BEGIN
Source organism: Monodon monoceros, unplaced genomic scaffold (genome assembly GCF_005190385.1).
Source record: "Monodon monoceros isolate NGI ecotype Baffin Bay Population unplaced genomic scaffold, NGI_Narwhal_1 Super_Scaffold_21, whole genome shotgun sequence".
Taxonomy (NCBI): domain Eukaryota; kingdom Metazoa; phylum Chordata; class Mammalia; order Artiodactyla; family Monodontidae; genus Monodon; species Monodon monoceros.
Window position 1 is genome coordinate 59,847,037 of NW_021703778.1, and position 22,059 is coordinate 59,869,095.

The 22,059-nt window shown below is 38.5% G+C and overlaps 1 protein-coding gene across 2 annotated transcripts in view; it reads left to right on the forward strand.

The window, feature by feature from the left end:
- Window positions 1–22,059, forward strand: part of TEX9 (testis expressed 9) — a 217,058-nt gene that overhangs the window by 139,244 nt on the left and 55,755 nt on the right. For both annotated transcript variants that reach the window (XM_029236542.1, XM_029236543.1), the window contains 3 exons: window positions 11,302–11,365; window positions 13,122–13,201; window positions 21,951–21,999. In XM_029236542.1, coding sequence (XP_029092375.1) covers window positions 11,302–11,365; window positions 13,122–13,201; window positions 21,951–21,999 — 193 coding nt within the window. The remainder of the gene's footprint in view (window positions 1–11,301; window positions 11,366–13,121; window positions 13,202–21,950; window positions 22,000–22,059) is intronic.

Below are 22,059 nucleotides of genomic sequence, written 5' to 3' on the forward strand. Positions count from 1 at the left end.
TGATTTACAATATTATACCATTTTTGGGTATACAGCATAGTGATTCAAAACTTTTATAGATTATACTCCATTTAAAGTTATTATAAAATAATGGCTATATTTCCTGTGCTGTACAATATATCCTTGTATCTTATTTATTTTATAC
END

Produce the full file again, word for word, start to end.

Source organism: Monodon monoceros, unplaced genomic scaffold (genome assembly GCF_005190385.1).
Source record: "Monodon monoceros isolate NGI ecotype Baffin Bay Population unplaced genomic scaffold, NGI_Narwhal_1 Super_Scaffold_21, whole genome shotgun sequence".
Taxonomy (NCBI): domain Eukaryota; kingdom Metazoa; phylum Chordata; class Mammalia; order Artiodactyla; family Monodontidae; genus Monodon; species Monodon monoceros.
Window position 1 is genome coordinate 59,847,037 of NW_021703778.1, and position 22,059 is coordinate 59,869,095.

The 22,059-nt window shown below is 38.5% G+C and overlaps 1 protein-coding gene across 2 annotated transcripts in view; it reads left to right on the forward strand.

The window, feature by feature from the left end:
- Window positions 1–22,059, forward strand: part of TEX9 (testis expressed 9) — a 217,058-nt gene that overhangs the window by 139,244 nt on the left and 55,755 nt on the right. For both annotated transcript variants that reach the window (XM_029236542.1, XM_029236543.1), the window contains 3 exons: window positions 11,302–11,365; window positions 13,122–13,201; window positions 21,951–21,999. In XM_029236542.1, coding sequence (XP_029092375.1) covers window positions 11,302–11,365; window positions 13,122–13,201; window positions 21,951–21,999 — 193 coding nt within the window. The remainder of the gene's footprint in view (window positions 1–11,301; window positions 11,366–13,121; window positions 13,202–21,950; window positions 22,000–22,059) is intronic.

Below are 22,059 nucleotides of genomic sequence, written 5' to 3' on the forward strand. Positions count from 1 at the left end.
TGATTTACAATATTATACCATTTTTGGGTATACAGCATAGTGATTCAAAACTTTTATAGATTATACTCCATTTAAAGTTATTATAAAATAATGGCTATATTTCCTGTGCTGTACAATATATCCTTGTATCTTATTTATTTTATAC